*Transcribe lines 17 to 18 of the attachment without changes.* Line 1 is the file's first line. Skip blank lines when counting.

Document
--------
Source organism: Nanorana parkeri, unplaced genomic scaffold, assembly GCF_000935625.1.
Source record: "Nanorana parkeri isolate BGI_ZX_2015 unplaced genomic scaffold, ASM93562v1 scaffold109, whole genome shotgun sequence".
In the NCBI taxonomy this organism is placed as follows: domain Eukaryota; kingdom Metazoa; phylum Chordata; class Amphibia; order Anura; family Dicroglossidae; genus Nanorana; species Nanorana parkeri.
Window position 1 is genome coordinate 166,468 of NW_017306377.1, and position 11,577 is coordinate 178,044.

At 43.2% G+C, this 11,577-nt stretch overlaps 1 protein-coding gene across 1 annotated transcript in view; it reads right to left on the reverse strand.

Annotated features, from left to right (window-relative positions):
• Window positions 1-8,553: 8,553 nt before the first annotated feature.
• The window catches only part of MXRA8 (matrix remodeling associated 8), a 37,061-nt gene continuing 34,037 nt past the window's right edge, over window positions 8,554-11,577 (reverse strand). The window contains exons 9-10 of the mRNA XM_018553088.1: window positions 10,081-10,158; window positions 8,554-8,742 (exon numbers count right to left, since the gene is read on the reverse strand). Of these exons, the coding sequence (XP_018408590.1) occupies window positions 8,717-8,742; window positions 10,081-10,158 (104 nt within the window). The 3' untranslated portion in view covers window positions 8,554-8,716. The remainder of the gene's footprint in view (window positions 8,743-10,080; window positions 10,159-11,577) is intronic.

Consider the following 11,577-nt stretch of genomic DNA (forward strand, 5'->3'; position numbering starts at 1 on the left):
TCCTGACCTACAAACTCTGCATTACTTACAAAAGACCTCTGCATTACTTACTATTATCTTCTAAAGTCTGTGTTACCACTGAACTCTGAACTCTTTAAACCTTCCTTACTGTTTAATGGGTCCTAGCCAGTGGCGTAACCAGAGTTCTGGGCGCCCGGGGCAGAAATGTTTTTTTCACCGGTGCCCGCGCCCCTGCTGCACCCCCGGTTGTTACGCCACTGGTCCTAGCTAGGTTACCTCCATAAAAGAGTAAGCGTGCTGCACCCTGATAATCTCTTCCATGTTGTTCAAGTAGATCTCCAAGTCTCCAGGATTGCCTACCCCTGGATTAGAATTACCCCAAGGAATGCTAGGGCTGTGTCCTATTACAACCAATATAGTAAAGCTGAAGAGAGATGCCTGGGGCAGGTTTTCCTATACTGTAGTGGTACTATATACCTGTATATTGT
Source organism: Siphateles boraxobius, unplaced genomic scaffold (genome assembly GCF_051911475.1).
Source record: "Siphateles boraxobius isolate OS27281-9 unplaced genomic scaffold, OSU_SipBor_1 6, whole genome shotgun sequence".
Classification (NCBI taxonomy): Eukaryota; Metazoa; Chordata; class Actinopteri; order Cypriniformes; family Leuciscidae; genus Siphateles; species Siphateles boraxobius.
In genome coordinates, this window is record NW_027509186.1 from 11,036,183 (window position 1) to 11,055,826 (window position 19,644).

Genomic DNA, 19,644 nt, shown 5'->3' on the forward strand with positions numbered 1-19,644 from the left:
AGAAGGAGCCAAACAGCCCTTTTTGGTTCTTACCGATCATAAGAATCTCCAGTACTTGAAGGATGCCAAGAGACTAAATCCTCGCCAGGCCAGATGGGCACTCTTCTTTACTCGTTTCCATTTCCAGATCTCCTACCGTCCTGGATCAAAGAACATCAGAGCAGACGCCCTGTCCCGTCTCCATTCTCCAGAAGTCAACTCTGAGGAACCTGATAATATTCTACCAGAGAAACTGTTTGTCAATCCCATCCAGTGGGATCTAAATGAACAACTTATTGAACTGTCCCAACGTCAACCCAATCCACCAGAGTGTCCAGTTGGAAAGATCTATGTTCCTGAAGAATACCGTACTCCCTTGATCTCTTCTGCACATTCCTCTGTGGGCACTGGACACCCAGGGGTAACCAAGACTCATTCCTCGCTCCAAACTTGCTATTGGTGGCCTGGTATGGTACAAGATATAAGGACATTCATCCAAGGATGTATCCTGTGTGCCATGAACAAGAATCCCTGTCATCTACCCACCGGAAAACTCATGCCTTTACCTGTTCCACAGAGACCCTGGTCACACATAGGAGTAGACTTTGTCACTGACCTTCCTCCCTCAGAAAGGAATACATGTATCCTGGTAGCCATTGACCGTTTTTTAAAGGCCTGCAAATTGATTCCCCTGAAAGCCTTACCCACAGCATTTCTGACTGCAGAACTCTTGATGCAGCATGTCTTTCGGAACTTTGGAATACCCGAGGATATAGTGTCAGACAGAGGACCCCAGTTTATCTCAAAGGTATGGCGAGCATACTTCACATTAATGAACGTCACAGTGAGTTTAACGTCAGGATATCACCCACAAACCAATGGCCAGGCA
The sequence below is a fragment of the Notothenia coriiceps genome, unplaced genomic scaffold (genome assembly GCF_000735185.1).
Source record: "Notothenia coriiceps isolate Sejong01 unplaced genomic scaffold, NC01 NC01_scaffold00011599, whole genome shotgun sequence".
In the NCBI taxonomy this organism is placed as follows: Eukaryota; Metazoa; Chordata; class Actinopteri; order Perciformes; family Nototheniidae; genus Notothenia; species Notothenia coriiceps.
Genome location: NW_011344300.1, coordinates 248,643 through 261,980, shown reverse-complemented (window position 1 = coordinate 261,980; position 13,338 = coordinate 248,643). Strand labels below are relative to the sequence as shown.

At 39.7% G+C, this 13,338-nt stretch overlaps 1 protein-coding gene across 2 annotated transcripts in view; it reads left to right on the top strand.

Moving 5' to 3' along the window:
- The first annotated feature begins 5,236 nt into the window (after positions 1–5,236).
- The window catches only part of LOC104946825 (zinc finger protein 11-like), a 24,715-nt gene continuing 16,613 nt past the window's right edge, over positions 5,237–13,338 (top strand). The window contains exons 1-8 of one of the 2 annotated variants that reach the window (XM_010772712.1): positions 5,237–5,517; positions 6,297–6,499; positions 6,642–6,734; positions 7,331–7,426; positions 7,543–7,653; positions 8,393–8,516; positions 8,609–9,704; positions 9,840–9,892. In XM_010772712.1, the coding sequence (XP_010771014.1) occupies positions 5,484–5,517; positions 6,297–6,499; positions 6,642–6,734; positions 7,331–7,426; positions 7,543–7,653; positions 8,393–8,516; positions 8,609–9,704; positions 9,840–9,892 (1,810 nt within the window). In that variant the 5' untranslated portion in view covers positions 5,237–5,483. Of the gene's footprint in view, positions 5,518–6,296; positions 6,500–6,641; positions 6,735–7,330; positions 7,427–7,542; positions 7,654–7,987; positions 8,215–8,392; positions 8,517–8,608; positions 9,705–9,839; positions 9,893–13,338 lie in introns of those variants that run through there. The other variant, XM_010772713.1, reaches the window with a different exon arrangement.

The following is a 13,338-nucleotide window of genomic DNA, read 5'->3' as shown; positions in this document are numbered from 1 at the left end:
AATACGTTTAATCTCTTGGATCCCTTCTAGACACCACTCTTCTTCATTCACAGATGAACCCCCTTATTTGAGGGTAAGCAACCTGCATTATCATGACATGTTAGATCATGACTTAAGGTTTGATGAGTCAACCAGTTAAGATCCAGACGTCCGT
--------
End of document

The sequence below is a fragment of the Notothenia coriiceps genome, unplaced genomic scaffold (genome assembly GCF_000735185.1).
Source record: "Notothenia coriiceps isolate Sejong01 unplaced genomic scaffold, NC01 NC01_scaffold00011599, whole genome shotgun sequence".